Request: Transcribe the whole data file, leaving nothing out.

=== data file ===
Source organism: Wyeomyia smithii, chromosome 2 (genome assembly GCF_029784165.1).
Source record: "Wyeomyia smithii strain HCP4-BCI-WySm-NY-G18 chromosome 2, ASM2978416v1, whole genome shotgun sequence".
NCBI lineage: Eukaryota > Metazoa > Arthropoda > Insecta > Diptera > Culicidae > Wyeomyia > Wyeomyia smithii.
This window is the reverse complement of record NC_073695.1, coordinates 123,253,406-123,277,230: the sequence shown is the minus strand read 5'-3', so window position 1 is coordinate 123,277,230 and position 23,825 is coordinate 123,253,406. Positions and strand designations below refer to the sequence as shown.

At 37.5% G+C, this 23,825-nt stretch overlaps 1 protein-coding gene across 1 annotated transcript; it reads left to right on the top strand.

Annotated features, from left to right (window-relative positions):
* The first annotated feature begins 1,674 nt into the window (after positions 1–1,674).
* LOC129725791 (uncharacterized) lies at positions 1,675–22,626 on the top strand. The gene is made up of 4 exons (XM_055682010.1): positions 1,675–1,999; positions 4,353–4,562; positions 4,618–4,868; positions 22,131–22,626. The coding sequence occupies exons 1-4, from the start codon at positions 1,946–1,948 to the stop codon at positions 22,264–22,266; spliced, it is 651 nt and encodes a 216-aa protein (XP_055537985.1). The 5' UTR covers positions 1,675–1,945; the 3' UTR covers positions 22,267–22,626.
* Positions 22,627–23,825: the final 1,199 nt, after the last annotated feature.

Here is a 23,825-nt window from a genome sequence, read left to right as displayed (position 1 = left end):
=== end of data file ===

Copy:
Source organism: Wyeomyia smithii, chromosome 2 (genome assembly GCF_029784165.1).
Source record: "Wyeomyia smithii strain HCP4-BCI-WySm-NY-G18 chromosome 2, ASM2978416v1, whole genome shotgun sequence".
NCBI lineage: Eukaryota > Metazoa > Arthropoda > Insecta > Diptera > Culicidae > Wyeomyia > Wyeomyia smithii.
This window is the reverse complement of record NC_073695.1, coordinates 123,253,406-123,277,230: the sequence shown is the minus strand read 5'-3', so window position 1 is coordinate 123,277,230 and position 23,825 is coordinate 123,253,406. Positions and strand designations below refer to the sequence as shown.

At 37.5% G+C, this 23,825-nt stretch overlaps 1 protein-coding gene across 1 annotated transcript; it reads left to right on the top strand.

Annotated features, from left to right (window-relative positions):
* The first annotated feature begins 1,674 nt into the window (after positions 1–1,674).
* LOC129725791 (uncharacterized) lies at positions 1,675–22,626 on the top strand. The gene is made up of 4 exons (XM_055682010.1): positions 1,675–1,999; positions 4,353–4,562; positions 4,618–4,868; positions 22,131–22,626. The coding sequence occupies exons 1-4, from the start codon at positions 1,946–1,948 to the stop codon at positions 22,264–22,266; spliced, it is 651 nt and encodes a 216-aa protein (XP_055537985.1). The 5' UTR covers positions 1,675–1,945; the 3' UTR covers positions 22,267–22,626.
* Positions 22,627–23,825: the final 1,199 nt, after the last annotated feature.

Here is a 23,825-nt window from a genome sequence, read left to right as displayed (position 1 = left end):